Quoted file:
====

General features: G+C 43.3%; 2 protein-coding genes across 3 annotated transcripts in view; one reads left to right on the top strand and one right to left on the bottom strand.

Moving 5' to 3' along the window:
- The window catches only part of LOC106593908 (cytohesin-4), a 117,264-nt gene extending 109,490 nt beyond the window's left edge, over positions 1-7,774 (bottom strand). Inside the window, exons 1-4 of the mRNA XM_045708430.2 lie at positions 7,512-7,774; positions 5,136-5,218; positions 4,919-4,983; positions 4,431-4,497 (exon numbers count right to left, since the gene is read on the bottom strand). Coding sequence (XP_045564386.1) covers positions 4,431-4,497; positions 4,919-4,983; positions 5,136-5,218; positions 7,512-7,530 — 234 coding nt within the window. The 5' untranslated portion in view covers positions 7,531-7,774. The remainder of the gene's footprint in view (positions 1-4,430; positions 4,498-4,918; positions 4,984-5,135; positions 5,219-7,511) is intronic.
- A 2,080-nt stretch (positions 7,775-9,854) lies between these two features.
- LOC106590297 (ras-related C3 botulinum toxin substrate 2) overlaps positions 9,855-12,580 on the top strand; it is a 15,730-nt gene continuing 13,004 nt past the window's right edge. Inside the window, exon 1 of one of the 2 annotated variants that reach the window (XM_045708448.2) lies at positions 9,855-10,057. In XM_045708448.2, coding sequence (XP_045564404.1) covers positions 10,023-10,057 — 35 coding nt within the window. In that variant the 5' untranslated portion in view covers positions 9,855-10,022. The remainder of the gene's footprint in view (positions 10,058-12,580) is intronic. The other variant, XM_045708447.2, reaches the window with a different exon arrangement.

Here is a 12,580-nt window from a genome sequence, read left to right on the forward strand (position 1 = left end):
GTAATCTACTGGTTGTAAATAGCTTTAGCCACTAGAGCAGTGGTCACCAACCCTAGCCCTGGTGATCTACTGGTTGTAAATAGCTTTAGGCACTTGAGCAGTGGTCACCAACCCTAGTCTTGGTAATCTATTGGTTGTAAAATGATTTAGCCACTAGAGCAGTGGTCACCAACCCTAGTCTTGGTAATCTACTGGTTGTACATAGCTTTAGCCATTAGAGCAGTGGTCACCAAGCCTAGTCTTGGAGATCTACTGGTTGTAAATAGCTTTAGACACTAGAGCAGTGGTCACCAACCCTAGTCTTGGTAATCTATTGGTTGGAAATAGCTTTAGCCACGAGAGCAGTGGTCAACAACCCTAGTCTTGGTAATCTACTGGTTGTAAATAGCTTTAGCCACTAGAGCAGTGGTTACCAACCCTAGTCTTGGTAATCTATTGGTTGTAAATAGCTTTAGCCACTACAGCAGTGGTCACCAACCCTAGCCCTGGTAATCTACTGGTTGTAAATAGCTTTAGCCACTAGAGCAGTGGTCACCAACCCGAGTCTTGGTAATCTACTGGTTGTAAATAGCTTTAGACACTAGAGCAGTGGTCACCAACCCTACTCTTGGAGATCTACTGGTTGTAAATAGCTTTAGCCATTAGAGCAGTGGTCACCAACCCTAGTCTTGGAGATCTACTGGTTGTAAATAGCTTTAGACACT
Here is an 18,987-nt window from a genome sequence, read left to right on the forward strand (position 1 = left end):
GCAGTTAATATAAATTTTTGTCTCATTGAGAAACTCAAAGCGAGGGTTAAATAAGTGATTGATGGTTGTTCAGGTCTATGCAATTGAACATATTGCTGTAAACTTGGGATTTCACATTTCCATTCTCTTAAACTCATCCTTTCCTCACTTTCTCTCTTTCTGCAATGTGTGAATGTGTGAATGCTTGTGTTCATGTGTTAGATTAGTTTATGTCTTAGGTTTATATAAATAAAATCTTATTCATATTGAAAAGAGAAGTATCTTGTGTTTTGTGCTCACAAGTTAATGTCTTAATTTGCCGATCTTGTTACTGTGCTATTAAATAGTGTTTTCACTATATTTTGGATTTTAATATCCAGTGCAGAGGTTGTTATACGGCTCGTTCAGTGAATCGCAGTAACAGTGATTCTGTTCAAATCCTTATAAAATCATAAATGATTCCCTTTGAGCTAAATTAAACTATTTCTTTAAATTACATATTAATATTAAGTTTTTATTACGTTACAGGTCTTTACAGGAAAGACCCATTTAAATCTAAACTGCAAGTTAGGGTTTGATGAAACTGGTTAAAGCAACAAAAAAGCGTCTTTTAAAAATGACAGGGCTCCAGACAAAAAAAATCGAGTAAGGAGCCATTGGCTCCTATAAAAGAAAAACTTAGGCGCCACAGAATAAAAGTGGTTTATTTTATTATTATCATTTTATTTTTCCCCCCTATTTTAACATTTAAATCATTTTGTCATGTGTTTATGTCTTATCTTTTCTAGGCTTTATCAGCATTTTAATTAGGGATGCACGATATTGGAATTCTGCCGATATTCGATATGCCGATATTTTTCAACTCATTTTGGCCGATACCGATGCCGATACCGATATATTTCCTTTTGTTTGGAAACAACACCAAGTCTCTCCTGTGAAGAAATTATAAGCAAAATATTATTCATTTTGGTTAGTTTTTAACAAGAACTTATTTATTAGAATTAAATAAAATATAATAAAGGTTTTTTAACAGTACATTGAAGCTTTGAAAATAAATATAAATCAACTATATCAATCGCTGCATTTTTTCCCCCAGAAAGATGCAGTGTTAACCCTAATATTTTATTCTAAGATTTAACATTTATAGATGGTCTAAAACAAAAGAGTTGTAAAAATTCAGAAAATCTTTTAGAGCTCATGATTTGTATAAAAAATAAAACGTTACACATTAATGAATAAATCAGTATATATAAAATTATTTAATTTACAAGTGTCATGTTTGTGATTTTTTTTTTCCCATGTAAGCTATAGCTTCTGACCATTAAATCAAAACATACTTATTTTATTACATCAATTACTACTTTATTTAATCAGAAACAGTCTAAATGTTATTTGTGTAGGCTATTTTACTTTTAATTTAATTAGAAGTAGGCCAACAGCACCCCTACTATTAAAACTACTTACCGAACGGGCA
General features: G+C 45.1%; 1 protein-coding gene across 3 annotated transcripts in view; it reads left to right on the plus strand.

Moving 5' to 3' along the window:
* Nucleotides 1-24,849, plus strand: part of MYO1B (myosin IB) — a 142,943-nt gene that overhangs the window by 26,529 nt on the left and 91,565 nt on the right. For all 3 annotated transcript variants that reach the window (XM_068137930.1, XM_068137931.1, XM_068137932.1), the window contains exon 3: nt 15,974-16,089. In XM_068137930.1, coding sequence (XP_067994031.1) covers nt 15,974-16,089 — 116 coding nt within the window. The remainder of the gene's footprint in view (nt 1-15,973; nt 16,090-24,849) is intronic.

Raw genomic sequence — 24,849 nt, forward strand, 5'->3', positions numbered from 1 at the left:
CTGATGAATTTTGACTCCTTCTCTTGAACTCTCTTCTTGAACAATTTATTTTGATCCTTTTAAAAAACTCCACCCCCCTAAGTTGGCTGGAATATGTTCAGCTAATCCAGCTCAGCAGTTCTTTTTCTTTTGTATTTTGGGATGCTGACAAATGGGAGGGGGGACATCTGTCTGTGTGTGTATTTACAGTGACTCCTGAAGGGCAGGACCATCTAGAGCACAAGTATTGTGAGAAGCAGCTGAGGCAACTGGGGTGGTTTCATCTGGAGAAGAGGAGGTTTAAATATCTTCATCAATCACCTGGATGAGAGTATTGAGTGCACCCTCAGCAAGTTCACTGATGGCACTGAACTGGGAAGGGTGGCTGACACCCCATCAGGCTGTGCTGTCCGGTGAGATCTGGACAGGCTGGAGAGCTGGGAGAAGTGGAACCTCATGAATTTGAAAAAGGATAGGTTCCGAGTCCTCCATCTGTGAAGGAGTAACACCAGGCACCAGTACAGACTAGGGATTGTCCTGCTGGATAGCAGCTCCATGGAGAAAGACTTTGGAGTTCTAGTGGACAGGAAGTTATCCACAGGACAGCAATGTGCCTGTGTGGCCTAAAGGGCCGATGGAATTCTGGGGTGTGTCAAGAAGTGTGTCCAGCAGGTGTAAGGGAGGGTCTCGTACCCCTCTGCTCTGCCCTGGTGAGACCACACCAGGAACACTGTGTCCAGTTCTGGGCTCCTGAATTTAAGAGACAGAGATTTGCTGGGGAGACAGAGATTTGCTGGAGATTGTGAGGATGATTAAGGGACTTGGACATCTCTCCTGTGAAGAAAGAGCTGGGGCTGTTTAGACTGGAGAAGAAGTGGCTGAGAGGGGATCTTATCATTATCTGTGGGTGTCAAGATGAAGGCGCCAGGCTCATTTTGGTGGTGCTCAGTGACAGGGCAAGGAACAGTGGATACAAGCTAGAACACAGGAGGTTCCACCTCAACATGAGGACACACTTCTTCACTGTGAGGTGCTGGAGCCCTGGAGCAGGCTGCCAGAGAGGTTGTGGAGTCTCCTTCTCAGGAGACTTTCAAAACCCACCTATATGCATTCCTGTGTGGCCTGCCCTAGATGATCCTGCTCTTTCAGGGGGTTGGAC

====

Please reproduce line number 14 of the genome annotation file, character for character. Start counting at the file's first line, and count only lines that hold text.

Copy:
CTGATGAATTTTGACTCCTTCTCTTGAACTCTCTTCTTGAACAATTTATTTTGATCCTTTTAAAAAACTCCACCCCCCTAAGTTGGCTGGAATATGTTCAGCTAATCCAGCTCAGCAGTTCTTTTTCTTTTGTATTTTGGGATGCTGACAAATGGGAGGGGGGACATCTGTCTGTGTGTGTATTTACAGTGACTCCTGAAGGGCAGGACCATCTAGAGCACAAGTATTGTGAGAAGCAGCTGAGGCAACTGGGGTGGTTTCATCTGGAGAAGAGGAGGTTTAAATATCTTCATCAATCACCTGGATGAGAGTATTGAGTGCACCCTCAGCAAGTTCACTGATGGCACTGAACTGGGAAGGGTGGCTGACACCCCATCAGGCTGTGCTGTCCGGTGAGATCTGGACAGGCTGGAGAGCTGGGAGAAGTGGAACCTCATGAATTTGAAAAAGGATAGGTTCCGAGTCCTCCATCTGTGAAGGAGTAACACCAGGCACCAGTACAGACTAGGGATTGTCCTGCTGGATAGCAGCTCCATGGAGAAAGACTTTGGAGTTCTAGTGGACAGGAAGTTATCCACAGGACAGCAATGTGCCTGTGTGGCCTAAAGGGCCGATGGAATTCTGGGGTGTGTCAAGAAGTGTGTCCAGCAGGTGTAAGGGAGGGTCTCGTACCCCTCTGCTCTGCCCTGGTGAGACCACACCAGGAACACTGTGTCCAGTTCTGGGCTCCTGAATTTAAGAGACAGAGATTTGCTGGGGAGACAGAGATTTGCTGGAGATTGTGAGGATGATTAAGGGACTTGGACATCTCTCCTGTGAAGAAAGAGCTGGGGCTGTTTAGACTGGAGAAGAAGTGGCTGAGAGGGGATCTTATCATTATCTGTGGGTGTCAAGATGAAGGCGCCAGGCTCATTTTGGTGGTGCTCAGTGACAGGGCAAGGAACAGTGGATACAAGCTAGAACACAGGAGGTTCCACCTCAACATGAGGACACACTTCTTCACTGTGAGGTGCTGGAGCCCTGGAGCAGGCTGCCAGAGAGGTTGTGGAGTCTCCTTCTCAGGAGACTTTCAAAACCCACCTATATGCATTCCTGTGTGGCCTGCCCTAGATGATCCTGCTCTTTCAGGGGGTTGGAC